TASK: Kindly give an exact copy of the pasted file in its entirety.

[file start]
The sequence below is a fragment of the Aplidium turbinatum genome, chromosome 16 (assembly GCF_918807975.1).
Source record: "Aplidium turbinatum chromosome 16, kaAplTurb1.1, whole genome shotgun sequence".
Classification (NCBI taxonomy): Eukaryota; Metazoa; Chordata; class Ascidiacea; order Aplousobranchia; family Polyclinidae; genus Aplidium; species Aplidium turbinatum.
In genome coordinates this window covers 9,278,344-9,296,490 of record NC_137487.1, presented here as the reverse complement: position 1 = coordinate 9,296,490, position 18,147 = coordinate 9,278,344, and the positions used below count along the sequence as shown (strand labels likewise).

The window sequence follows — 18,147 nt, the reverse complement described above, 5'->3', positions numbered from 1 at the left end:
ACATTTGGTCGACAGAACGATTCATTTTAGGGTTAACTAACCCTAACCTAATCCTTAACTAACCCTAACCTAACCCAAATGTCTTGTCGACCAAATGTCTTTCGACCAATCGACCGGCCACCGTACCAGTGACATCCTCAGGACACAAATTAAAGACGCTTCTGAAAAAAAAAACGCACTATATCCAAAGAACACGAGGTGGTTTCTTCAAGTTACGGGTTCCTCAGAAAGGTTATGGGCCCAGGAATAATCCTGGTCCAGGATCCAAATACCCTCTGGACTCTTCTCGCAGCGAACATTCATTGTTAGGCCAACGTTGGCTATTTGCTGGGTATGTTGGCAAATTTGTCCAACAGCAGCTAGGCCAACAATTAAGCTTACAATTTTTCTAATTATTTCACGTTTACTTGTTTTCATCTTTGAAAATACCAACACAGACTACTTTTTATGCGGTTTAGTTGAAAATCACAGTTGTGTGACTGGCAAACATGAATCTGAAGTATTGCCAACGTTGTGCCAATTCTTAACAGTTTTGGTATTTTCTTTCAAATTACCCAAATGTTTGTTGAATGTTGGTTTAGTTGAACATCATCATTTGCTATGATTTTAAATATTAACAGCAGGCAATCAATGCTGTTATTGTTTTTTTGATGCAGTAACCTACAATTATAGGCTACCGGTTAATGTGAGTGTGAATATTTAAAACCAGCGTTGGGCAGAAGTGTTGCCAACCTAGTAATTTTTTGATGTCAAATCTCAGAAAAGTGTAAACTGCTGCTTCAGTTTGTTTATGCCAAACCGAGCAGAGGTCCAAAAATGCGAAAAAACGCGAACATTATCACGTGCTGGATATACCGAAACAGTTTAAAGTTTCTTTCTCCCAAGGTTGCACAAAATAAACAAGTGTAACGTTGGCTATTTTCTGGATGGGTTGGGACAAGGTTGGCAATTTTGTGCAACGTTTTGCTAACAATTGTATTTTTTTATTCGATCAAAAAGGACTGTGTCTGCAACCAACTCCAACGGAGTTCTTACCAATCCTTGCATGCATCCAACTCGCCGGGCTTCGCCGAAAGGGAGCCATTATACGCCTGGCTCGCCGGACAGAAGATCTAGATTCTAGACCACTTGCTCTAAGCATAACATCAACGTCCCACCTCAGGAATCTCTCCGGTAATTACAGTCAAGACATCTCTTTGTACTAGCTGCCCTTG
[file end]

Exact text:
The sequence below is a fragment of the Aplidium turbinatum genome, chromosome 16 (assembly GCF_918807975.1).
Source record: "Aplidium turbinatum chromosome 16, kaAplTurb1.1, whole genome shotgun sequence".
Classification (NCBI taxonomy): Eukaryota; Metazoa; Chordata; class Ascidiacea; order Aplousobranchia; family Polyclinidae; genus Aplidium; species Aplidium turbinatum.
In genome coordinates this window covers 9,278,344-9,296,490 of record NC_137487.1, presented here as the reverse complement: position 1 = coordinate 9,296,490, position 18,147 = coordinate 9,278,344, and the positions used below count along the sequence as shown (strand labels likewise).

The window sequence follows — 18,147 nt, the reverse complement described above, 5'->3', positions numbered from 1 at the left end:
ACATTTGGTCGACAGAACGATTCATTTTAGGGTTAACTAACCCTAACCTAATCCTTAACTAACCCTAACCTAACCCAAATGTCTTGTCGACCAAATGTCTTTCGACCAATCGACCGGCCACCGTACCAGTGACATCCTCAGGACACAAATTAAAGACGCTTCTGAAAAAAAAAACGCACTATATCCAAAGAACACGAGGTGGTTTCTTCAAGTTACGGGTTCCTCAGAAAGGTTATGGGCCCAGGAATAATCCTGGTCCAGGATCCAAATACCCTCTGGACTCTTCTCGCAGCGAACATTCATTGTTAGGCCAACGTTGGCTATTTGCTGGGTATGTTGGCAAATTTGTCCAACAGCAGCTAGGCCAACAATTAAGCTTACAATTTTTCTAATTATTTCACGTTTACTTGTTTTCATCTTTGAAAATACCAACACAGACTACTTTTTATGCGGTTTAGTTGAAAATCACAGTTGTGTGACTGGCAAACATGAATCTGAAGTATTGCCAACGTTGTGCCAATTCTTAACAGTTTTGGTATTTTCTTTCAAATTACCCAAATGTTTGTTGAATGTTGGTTTAGTTGAACATCATCATTTGCTATGATTTTAAATATTAACAGCAGGCAATCAATGCTGTTATTGTTTTTTTGATGCAGTAACCTACAATTATAGGCTACCGGTTAATGTGAGTGTGAATATTTAAAACCAGCGTTGGGCAGAAGTGTTGCCAACCTAGTAATTTTTTGATGTCAAATCTCAGAAAAGTGTAAACTGCTGCTTCAGTTTGTTTATGCCAAACCGAGCAGAGGTCCAAAAATGCGAAAAAACGCGAACATTATCACGTGCTGGATATACCGAAACAGTTTAAAGTTTCTTTCTCCCAAGGTTGCACAAAATAAACAAGTGTAACGTTGGCTATTTTCTGGATGGGTTGGGACAAGGTTGGCAATTTTGTGCAACGTTTTGCTAACAATTGTATTTTTTTATTCGATCAAAAAGGACTGTGTCTGCAACCAACTCCAACGGAGTTCTTACCAATCCTTGCATGCATCCAACTCGCCGGGCTTCGCCGAAAGGGAGCCATTATACGCCTGGCTCGCCGGACAGAAGATCTAGATTCTAGACCACTTGCTCTAAGCATAACATCAACGTCCCACCTCAGGAATCTCTCCGGTAATTACAGTCAAGACATCTCTTTGTACTAGCTGCCCTTG